The Bottom Line Up Front:
- If you look closely, you may notice this article has very little to do with actual Olympic Weightlifting advice. You are a crafty observer.
- If you are in pursuit of strength and power, methods developed by Olympic Weightlifting coaches have paved the way, and you can apply their research and methods to general strength training and powerlifting.
There is no doubt that the sport of Olympic Weightlifting was pushed to its limits by the performance of Soviet and Eastern Bloc athletes. Starting in the 1970’s, Olympic programs within the Soviet Union groomed top performing athletes. The scientific approach to creating super athletes was somewhat spoofed in Rocky IV, as Ivan Drago was under constant supervision and study from a myriad of trainers and doctors. The cynic might also point out that some pharmaceutical enhancement was part of the training regimen, and that part of the movie is also accurate. Should we really trust the methods of folks who probably relied on various doping methods to achieve performance? My short answer is “yes,” and the long answer of “still yes” is saved for another day.
Enter A.S. Prilepin, one of the most pivotal and influential strength training coaches to ever glimpse at a barbell. His work was based upon the training logs of over a thousand elite level weightlifters, and continues to serve as the backbone of many effective strength programs, spanning beyond strictly Olympic weightlifting. What is often passed along as simply “Prilepin’s Table” should become familiar to you as you expand your strength training journey, whether a Weightlifter, powerlifter, or just an athlete seeking effective strength training.
|Percentage||Reps per Set||Optimal Reps||Rep Range|
If you are firmly wedged in the “clueless beginner” phase of lifting, you may just show up to the gym and knock out countless reps of countless sets of poorly designed workout days. And honestly, this may work for a very short time. Your body is transitioning from “zero stimulus” to “some stimulus” and your methods of adaptation find this new and exciting. Inevitably you will find yourself no longer responding to this, and searching for an actual method to progress. And most of the methods you will initially attempt are based, to an extent, on this table.
Though not expressly written into percentages, the Starting Strength and StrongLifts 5×5 methods will wedge you right into the ideal rep range, and rep total for your day. Programs like Wendler’s 5/3/1 actually are based on percentages, and attempts to bridge the gap between different level’s of intensity within the table. And lastly, should you attempt to create your own programming, the table is an ideal place to start structuring your work sets.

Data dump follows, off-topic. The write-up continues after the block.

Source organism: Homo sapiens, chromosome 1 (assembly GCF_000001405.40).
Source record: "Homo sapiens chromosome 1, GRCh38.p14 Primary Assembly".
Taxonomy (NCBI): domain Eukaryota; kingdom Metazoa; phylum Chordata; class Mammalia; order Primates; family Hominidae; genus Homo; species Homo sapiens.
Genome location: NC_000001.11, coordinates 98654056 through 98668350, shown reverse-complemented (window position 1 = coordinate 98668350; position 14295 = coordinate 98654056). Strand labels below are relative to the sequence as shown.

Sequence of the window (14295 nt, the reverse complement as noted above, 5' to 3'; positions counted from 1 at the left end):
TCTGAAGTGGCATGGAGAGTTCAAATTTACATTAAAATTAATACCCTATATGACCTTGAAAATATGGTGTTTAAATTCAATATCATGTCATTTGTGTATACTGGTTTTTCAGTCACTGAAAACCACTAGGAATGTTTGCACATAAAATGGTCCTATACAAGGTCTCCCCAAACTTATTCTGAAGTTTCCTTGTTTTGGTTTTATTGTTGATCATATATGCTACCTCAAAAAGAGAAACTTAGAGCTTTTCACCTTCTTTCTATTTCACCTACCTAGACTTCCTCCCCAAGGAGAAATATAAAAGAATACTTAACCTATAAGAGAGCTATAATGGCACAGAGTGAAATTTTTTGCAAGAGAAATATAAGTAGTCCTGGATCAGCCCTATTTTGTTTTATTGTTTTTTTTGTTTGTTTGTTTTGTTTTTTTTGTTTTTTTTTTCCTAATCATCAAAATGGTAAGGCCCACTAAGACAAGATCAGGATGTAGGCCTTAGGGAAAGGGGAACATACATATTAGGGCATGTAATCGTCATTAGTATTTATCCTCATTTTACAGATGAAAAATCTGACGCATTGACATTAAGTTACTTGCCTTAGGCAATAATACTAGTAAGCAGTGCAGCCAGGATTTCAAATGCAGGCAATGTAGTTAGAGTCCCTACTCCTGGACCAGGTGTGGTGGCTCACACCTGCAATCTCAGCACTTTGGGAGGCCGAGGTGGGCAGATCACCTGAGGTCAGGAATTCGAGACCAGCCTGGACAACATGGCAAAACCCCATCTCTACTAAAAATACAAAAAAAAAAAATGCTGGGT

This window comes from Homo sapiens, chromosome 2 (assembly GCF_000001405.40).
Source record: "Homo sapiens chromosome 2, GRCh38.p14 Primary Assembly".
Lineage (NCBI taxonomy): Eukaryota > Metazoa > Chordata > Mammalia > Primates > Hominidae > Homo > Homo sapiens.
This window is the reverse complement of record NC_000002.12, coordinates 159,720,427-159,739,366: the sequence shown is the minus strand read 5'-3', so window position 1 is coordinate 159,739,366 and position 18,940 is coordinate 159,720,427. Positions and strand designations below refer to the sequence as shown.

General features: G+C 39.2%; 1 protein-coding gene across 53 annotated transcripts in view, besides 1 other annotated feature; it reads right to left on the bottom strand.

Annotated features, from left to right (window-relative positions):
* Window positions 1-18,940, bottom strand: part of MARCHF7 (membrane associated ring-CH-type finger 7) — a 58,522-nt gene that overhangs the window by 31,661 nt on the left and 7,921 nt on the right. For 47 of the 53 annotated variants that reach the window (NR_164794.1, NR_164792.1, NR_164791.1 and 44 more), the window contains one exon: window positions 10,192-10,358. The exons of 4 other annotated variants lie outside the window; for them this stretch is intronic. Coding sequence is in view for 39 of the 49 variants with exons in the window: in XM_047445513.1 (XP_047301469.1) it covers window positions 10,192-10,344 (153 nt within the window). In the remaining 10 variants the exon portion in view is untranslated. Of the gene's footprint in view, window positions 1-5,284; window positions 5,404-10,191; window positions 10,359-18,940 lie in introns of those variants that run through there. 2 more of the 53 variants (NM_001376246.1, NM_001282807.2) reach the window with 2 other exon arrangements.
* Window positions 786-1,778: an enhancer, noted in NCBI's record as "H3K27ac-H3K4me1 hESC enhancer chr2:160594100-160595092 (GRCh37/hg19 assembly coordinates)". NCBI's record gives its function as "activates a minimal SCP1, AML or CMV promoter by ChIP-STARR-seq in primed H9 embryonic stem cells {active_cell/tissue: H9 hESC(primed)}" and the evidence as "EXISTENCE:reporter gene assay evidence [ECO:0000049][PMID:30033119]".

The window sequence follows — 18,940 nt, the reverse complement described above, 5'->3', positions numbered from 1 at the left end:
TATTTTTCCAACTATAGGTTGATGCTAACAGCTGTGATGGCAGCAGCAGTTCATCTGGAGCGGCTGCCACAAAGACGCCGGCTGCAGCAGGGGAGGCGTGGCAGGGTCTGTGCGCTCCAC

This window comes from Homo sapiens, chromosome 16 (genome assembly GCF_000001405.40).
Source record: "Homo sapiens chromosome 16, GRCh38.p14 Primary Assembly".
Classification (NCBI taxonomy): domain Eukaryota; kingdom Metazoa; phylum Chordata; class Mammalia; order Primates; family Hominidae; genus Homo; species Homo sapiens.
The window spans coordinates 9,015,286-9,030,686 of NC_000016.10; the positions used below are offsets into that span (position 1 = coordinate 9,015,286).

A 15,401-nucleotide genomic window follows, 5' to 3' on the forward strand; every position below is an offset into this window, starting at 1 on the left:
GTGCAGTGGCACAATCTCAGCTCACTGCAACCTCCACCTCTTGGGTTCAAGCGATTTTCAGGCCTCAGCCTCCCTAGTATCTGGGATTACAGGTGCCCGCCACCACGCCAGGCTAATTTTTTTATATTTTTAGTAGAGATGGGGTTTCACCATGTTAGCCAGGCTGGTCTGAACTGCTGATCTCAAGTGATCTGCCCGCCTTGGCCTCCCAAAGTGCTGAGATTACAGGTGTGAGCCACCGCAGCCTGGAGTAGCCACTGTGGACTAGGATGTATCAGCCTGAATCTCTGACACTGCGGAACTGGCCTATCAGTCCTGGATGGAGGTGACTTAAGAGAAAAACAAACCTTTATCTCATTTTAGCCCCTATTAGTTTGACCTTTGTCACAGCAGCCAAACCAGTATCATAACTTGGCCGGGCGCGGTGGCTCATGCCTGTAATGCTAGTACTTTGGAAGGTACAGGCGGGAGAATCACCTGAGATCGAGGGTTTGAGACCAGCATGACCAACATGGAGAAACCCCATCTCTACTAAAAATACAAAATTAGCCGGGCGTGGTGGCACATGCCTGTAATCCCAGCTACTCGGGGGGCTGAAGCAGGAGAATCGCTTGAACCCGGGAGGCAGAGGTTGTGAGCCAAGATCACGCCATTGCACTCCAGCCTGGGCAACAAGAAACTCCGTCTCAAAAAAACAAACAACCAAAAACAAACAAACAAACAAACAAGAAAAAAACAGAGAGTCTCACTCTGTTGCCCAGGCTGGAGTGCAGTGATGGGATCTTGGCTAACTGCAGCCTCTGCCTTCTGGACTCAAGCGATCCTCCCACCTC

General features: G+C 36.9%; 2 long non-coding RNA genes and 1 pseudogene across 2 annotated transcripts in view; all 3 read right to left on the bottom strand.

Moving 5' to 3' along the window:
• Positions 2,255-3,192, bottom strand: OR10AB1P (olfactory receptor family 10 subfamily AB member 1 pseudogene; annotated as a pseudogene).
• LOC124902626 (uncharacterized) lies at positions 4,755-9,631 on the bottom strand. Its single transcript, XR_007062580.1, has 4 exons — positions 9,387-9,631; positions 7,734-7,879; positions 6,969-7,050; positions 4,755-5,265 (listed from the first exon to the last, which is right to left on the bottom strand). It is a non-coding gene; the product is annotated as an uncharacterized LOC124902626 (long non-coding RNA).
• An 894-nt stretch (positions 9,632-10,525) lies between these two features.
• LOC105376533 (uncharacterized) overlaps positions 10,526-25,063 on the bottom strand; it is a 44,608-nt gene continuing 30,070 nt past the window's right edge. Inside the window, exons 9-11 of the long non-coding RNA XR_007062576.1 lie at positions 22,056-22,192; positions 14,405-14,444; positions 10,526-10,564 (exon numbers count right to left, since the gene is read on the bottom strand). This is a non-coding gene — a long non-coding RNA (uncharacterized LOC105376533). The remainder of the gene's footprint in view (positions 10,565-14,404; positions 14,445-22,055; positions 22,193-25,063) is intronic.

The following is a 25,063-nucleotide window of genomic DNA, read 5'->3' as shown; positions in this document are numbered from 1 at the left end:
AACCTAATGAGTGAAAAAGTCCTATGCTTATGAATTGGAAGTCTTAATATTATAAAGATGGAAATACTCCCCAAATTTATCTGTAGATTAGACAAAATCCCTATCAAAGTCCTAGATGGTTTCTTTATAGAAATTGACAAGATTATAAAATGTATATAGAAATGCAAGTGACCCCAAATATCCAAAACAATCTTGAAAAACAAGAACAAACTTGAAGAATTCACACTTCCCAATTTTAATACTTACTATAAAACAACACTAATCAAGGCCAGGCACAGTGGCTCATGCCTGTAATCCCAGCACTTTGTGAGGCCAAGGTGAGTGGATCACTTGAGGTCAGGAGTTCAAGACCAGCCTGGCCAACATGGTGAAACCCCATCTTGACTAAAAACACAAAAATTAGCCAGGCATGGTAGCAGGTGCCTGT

For an example, lets say I got a harebrained scheme to knock off Wendler’s idea, and create a cyclical program based on weeks of 6 reps, 4 reps, and 2 reps, around 85%, 90%, and 95%. Wendler himself recommends using 90% of your true max as your training max, so that actually turns out to 76.5%, 81%, and 85.5%. And instead of doing bonus reps, we are just going to do multiple sets of 6, 4 or 2 with that weight, and we aren’t going to do the work up sets. So let’s get frisky and see where it takes us.
- Week 1 – sets of 6 @ 76.5%
- The table tells us that the rep range is ideal for that percentage (3-6) and the ideal TOTAL number of reps is 18, but can land us between 12-24 which depends on individual needs. So this leads our home-cooked workout to give us 3-4 sets of email@example.com%
- Week 2 – sets of 4 @ 81%
- The table tells us that the rep range is ideal (2-4) and the ideal total reps is 15, but can land us anywhere between 10-20. Our home-cooked workout program looks like 4-5 sets of 3@81%
- Week 3 – sets of 2 @ 85.5%
- The table tells us that the rep range is ideal (2-4) and that the ideal total reps is 12, but can land us between 10-20 just like the previous week. Our home cooked workout program looks like 6-10 sets of firstname.lastname@example.org%
- Week 4 – deload…. if you believe in that sort of thing.
This is a beginner’s intro into understanding Prilepin’s Table for building effective strength training programs. One need not actually design their own workout, you can find an abundance of effective strength programs online. But this can serve as a sniff test for any programs you find. If you are in pursuit of STRENGTH and POWER, the program you choose should resemble something that fits within the limits of this table. If not, approach with caution.